3X3HYk8.jpeg
ywqJS4k.jpeg
gEIgMUK.jpeg
That's the little yellow vise I was talking about.
 
Joined
Jun 29, 2014
Messages
260
A light touch and a hard backer on your sanding stick. And a lot of time paying attention to these transitions.

But to answer your question more exactly, my technique is to use WA handles and avoid pins.
A man after my own heart! I too like to avoid problems that are hard to fix haha! But seriously, I'm digging the wa handles these days too, and I bed the tang which allows me to do all the handle shaping and finishing directly on my grinder.
 

Horsewright

Knifemaker / Craftsman / Service Provider
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Oct 4, 2011
Messages
9,555
I do handle finishing on a slack belt up to 330 grit. Tang and spine up to 600 grit on either a 10 " wheel or a 1" wheel depending on what side. Hand sand from there starting at 330 with a backer. Sheephorn, elk etc may only get the 330. Wood handles depending on the type get more. Then buff. No proud pins:

lXBZuoI.jpg


UedWlho.jpg
 
Joined
Dec 9, 2019
Messages
13
To piggyback off of this, I am having some trouble with getting my handle material (hardwoods) and steal flush with one another ( full tang knives).

When using my flat platen to do the majority of my grinding I have no issue everything remains flush and true. Ill sometimes hang the belt off the edge to begin getting into those more extreme curves.

I notice this issue more so when I am using my small wheel attachments. I have both metal and rubber small wheel attachments for my ameribrade (the metal ones they sell and some rubber KMG ones).

I am using j flex belts and running the wheels slow (around 10-20 on my VFD), but still notice that the handle material is being removed faster than the metal, creating that high spot/step between the two.

Do the belts need to be rotated out/ adjusted sooner to prevent this?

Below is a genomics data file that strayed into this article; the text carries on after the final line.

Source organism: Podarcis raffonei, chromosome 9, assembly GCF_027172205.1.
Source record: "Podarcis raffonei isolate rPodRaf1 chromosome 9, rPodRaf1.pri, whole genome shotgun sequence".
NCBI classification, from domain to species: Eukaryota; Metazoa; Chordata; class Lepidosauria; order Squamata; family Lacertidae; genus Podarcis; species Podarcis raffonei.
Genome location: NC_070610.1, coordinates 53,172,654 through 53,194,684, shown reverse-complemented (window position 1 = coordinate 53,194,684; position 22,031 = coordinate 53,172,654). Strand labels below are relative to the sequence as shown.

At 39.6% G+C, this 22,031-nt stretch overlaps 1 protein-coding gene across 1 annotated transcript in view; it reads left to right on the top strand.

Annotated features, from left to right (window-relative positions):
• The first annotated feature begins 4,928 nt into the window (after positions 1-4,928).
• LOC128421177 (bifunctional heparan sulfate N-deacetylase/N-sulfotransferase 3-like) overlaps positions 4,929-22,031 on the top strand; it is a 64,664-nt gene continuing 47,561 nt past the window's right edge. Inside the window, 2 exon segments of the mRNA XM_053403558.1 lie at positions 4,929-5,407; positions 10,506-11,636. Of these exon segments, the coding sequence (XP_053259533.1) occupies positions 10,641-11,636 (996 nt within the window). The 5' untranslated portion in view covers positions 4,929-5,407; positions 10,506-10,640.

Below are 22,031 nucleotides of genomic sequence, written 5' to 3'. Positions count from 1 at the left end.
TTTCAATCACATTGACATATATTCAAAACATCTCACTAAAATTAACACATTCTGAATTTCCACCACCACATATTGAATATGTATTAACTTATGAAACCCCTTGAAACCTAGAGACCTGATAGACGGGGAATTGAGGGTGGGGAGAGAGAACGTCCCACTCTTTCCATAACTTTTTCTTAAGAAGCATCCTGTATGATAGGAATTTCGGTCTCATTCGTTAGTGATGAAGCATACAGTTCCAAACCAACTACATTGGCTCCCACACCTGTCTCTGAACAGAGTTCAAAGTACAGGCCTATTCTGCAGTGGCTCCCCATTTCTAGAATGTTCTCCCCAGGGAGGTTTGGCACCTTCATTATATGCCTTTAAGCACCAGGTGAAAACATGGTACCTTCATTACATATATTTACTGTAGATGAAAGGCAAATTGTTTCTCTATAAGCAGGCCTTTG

Any advice would be much appreciated fellas!
 

Taz

Joined
Apr 28, 1999
Messages
1,532
You need to use very little pressure on the rubber wheels, otherwise you can push into them and the metal will be proud. Keep the belts clean and work slow. Metal will always be slower to work than handle materials. The small wheels seem softer than the larger contact wheels and from what I have seen, tend to have more give. Also make sure you are perpendicular to the grinding surface so you are removing material evenly, too.
 
Joined
Dec 9, 2019
Messages
13
You need to use very little pressure on the rubber wheels, otherwise you can push into them and the metal will be proud. Keep the belts clean and work slow. Metal will always be slower to work than handle materials. The small wheels seem softer than the larger contact wheels and from what I have seen, tend to have more give. Also make sure you are perpendicular to the grinding surface so you are removing material evenly, too.
Thanks or the fast response I appreciate it!

Ok sounds like a plan, I may swap back to my all metal wheels then to minimize the give, and I also tilt my grinder horizontally with the work rest to really make sure I'm perfectly stable and flat when grinding.
 

Taz

Joined
Apr 28, 1999
Messages
1,532
Do you have the AmeriBrade tilting platform? How do you like it?? I have their Fastback and am debating getting their tilting setup or trying to come up with something myself.
 
Joined
Dec 9, 2019
Messages
13
Do you have the AmeriBrade tilting platform? How do you like it?? I have their Fastback and am debating getting their tilting setup or trying to come up with something myself.
I do!

Its awesome, I love being able to tilt it and work with my small wheels that way, minus the issues I've been having with my technique its build solid and like a tank an I much prefer to tilt and use the work rest than freehand it. I highly suggest it